High Speed Train as a Feeder for Air Transport

ICE_TrainIlse Terpstra and Mark G. Lijesen

Air transport and high speed trains (HST) are seen as competitors in short to medium range markets. Recently, the view of HST and air transport being complementary modes has emerged. This paper extends the literature by looking at the impact of high speed rail on airport competition, focusing on the new HST-link between Amsterdam and Brussels. We conduct a detailed analysis regarding the airport choice of passengers living in the catchment areas of these airports and compared the results with airport choice in Spain, where a HST is already running.

Air transport and high speed trains (HST) are seen as competitors in short to medium range markets.Recently, the view of HST and air transport being complementary modes has emerged. This paperextends the literature by looking at the impact of high speed rail on airport competition, focusing onthe new HST-link between Amsterdam and Brussels. We conduct a detailed analysis regarding the airport choice of passengers living in the catchment areas of these airports and compared the resultswith airport choice in Spain, where a HST is already running.

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4.1 – Air versus High-Speed Rail in Europe

By Nicole Adler

adlerAdler provides research outcomes on an analysis of the competitive outcome of additional or expanded high-speed rail infrastructure on the transport equilibrium in the medium to long haul passenger market i.e. for trips beyond 300 kilometres. Among others, she concludes that it is only worthwhile improving the high-speed European rail network if the regulators are willing to subsidize the cost of the infrastructure upgrading. She also concludes that it is possible to set an environmental charge of €100 per flight and €50 per train service without dramatically changing the transport equilibrium, thus collecting approximately half the estimated environmental damage.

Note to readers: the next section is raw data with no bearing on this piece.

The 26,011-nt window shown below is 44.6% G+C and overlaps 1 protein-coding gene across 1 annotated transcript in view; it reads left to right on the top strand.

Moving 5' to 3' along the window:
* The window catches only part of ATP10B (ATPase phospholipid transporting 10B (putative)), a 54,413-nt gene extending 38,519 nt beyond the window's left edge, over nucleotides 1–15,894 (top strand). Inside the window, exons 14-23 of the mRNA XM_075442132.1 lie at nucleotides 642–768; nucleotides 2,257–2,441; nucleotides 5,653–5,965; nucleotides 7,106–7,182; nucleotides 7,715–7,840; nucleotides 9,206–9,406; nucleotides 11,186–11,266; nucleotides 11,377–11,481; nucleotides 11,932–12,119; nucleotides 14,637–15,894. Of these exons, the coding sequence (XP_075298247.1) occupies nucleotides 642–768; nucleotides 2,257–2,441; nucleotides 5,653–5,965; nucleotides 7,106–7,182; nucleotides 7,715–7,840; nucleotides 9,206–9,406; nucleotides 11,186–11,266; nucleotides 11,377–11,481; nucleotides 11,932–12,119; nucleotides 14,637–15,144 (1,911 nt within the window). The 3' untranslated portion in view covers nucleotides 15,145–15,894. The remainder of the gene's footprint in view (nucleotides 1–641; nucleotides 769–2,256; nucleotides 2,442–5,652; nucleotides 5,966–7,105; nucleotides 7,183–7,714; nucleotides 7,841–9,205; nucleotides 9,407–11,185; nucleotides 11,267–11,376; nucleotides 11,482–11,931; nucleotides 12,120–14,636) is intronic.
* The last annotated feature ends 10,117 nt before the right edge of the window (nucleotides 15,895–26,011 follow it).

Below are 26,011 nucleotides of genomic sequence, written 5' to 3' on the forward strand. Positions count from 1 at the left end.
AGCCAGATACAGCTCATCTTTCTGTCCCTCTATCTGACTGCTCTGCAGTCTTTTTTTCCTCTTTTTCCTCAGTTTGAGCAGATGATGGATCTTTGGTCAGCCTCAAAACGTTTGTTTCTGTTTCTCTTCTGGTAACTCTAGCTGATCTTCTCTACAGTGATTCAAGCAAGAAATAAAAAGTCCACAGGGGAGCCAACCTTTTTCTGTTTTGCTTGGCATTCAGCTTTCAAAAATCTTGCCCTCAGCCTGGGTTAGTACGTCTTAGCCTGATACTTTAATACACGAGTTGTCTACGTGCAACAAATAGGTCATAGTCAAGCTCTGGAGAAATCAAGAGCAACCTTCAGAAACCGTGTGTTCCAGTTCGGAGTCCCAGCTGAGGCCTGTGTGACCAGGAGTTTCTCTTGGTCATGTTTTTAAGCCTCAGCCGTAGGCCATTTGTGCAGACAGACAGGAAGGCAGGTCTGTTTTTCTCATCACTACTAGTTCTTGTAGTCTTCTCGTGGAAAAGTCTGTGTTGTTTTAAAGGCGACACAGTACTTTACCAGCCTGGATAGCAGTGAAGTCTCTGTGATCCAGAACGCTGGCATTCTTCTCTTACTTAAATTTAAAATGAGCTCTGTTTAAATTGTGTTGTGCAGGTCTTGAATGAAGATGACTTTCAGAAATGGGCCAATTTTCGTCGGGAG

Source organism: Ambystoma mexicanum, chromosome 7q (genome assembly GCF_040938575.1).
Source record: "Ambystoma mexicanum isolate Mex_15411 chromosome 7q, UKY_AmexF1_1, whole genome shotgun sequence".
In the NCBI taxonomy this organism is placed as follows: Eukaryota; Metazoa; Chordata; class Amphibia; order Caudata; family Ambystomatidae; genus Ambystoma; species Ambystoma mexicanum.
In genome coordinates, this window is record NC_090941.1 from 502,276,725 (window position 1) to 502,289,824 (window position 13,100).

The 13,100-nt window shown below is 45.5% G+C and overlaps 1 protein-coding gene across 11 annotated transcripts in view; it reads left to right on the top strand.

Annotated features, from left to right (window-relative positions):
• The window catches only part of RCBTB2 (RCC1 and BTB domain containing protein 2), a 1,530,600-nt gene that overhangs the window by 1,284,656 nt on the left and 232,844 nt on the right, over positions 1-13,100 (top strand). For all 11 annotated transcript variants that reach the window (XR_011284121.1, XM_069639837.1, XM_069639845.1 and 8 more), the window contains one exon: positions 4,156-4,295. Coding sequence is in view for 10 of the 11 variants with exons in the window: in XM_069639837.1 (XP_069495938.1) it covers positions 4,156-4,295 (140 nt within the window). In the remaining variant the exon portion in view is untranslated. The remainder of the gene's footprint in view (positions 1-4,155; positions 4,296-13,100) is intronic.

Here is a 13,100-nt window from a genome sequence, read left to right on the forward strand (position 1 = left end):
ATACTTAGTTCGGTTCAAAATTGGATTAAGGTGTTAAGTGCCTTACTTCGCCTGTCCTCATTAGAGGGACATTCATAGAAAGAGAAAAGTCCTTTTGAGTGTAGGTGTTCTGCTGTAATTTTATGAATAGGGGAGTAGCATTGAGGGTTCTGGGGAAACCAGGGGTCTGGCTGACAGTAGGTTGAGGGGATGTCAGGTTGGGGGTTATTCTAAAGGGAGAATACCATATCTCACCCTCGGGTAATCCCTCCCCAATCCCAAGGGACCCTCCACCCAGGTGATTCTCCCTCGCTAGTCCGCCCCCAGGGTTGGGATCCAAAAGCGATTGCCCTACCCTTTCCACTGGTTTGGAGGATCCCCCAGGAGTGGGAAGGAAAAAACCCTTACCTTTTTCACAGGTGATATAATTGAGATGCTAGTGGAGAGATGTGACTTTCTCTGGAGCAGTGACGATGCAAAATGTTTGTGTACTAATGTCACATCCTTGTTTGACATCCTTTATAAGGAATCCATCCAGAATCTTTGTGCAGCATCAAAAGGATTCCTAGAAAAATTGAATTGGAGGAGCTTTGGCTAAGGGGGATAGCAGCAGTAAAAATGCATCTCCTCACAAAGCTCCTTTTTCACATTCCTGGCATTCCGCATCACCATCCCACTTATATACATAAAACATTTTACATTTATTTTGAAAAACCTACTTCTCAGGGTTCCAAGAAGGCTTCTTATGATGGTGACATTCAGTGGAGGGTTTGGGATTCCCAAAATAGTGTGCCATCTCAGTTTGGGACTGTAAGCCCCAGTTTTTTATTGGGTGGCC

4.2 – Air/Rail Intermodality in Europe: Experiences and Prospects

By Wolfgang Grimme

grimmeGrimme discusses the relevance and importance of air-rail intermodality and integration in Europe. Policymakers often demand better intermodal cooperation. But such cooperation is not always free of conflict, as air and rail may both compete and complement at the same time. Increasing intermodality and integration may require considerable public funding. However, as successful air-rail integration has proofed to reduce pollution and congestion on and around major airports, such an investment might be justified.

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